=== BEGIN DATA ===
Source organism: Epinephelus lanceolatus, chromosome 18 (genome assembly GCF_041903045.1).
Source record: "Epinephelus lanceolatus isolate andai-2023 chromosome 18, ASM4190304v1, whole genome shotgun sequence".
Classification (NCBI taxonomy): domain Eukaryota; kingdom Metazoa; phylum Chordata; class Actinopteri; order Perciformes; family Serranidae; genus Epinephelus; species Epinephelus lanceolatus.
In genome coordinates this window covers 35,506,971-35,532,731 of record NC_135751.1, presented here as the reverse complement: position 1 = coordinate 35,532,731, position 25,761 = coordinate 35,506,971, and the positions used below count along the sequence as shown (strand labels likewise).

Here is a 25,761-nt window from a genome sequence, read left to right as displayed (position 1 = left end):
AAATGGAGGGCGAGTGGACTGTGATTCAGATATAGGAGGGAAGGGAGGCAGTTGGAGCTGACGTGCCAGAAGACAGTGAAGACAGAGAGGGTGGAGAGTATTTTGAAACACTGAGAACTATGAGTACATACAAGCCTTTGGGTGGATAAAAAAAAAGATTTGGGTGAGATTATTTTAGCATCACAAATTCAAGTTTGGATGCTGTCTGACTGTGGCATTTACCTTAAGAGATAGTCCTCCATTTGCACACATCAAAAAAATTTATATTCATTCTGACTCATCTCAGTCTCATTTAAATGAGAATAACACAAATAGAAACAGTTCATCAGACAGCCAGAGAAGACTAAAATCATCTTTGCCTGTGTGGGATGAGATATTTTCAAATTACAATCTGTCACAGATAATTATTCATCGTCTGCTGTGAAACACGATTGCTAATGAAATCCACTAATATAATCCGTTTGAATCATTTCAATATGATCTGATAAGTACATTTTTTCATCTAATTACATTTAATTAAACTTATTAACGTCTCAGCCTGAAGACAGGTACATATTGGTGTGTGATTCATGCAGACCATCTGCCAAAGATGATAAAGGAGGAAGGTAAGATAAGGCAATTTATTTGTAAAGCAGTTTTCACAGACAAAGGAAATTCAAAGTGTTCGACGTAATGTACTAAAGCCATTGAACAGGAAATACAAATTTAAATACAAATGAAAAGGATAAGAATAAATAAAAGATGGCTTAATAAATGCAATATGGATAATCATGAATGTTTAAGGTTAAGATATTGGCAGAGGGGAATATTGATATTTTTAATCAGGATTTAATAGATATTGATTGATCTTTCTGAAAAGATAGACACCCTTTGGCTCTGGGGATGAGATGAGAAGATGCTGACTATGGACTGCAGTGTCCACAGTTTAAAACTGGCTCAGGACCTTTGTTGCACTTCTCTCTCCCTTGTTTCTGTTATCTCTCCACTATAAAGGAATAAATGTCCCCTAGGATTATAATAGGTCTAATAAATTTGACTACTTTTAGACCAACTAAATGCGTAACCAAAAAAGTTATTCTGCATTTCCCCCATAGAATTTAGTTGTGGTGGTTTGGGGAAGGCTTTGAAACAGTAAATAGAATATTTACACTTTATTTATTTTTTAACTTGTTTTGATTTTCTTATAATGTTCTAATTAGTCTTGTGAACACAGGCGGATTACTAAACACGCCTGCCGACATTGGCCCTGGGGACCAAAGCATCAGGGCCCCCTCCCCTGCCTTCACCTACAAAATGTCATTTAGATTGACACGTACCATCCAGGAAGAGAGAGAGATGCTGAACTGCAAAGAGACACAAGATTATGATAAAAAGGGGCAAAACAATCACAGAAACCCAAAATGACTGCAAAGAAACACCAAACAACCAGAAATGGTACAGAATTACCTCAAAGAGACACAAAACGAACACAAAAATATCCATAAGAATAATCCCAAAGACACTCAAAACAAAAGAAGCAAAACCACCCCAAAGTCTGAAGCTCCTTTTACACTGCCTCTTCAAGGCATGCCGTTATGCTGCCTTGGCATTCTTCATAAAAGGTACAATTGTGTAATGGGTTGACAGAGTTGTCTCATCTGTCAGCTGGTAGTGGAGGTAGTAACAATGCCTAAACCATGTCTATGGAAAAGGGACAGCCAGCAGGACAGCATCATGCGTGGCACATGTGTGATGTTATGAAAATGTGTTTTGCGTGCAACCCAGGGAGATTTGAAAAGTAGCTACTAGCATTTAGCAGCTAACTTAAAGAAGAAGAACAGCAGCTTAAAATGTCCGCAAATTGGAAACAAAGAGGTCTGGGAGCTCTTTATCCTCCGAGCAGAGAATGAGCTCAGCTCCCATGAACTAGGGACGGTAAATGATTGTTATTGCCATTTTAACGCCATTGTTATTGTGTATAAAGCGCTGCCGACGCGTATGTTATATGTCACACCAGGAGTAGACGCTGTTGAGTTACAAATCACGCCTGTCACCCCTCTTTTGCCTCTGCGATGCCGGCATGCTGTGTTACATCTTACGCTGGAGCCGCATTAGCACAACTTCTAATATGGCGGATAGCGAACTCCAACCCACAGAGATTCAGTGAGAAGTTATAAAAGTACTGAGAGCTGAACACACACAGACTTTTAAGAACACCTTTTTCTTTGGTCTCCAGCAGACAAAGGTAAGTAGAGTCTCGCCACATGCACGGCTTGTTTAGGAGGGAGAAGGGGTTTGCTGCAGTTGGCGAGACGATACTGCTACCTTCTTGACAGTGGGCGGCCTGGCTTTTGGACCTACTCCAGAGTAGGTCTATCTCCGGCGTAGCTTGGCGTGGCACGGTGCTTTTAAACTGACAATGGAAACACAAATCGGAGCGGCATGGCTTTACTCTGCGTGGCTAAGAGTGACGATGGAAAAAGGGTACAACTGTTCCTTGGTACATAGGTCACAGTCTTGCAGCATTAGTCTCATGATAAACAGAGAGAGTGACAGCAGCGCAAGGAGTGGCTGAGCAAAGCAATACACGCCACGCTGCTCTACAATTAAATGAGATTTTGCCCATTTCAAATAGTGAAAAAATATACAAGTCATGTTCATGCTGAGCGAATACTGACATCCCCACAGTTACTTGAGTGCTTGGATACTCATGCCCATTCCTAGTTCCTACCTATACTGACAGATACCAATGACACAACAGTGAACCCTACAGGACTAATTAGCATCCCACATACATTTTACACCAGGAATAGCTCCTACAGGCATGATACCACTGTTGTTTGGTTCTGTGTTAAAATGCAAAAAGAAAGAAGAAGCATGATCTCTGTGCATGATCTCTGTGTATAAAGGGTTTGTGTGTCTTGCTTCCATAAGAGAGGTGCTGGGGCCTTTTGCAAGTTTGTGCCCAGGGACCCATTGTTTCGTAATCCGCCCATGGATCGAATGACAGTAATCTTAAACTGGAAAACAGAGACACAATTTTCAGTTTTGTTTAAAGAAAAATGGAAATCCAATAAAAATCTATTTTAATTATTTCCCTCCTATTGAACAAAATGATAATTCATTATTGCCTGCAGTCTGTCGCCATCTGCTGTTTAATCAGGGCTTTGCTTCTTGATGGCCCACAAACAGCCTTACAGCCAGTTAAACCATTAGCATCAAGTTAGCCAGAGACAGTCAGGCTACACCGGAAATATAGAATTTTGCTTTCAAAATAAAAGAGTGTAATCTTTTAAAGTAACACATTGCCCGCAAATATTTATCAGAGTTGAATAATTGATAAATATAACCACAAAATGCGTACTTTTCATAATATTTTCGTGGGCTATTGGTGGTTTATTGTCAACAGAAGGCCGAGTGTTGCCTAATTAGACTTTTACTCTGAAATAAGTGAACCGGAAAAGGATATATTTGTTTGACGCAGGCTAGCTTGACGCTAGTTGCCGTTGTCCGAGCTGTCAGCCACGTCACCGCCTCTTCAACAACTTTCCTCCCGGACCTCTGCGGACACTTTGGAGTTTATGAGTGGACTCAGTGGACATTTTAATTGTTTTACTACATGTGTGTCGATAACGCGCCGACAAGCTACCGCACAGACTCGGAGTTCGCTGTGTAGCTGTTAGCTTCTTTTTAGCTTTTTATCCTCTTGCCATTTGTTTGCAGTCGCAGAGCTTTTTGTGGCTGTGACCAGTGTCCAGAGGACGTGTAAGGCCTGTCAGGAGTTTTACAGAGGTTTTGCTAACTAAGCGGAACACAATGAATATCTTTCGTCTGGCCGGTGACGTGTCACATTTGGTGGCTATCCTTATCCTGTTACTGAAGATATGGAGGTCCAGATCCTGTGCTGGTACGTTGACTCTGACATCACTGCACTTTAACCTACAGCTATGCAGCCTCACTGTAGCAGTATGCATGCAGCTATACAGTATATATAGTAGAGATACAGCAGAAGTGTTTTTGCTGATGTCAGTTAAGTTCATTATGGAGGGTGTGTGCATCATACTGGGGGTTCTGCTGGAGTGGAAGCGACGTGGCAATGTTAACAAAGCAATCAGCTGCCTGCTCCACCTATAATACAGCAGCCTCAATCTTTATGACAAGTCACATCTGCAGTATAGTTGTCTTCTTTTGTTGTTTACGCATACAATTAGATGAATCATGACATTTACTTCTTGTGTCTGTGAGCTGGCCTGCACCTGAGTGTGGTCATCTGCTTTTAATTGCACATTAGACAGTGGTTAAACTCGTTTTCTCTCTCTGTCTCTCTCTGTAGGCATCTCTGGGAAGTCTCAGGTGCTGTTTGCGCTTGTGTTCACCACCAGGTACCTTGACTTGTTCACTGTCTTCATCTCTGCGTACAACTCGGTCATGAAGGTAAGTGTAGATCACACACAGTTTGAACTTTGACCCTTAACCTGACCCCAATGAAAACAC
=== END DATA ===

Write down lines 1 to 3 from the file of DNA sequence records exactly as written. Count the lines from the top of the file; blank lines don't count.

Source organism: Epinephelus lanceolatus, chromosome 18 (genome assembly GCF_041903045.1).
Source record: "Epinephelus lanceolatus isolate andai-2023 chromosome 18, ASM4190304v1, whole genome shotgun sequence".
Classification (NCBI taxonomy): domain Eukaryota; kingdom Metazoa; phylum Chordata; class Actinopteri; order Perciformes; family Serranidae; genus Epinephelus; species Epinephelus lanceolatus.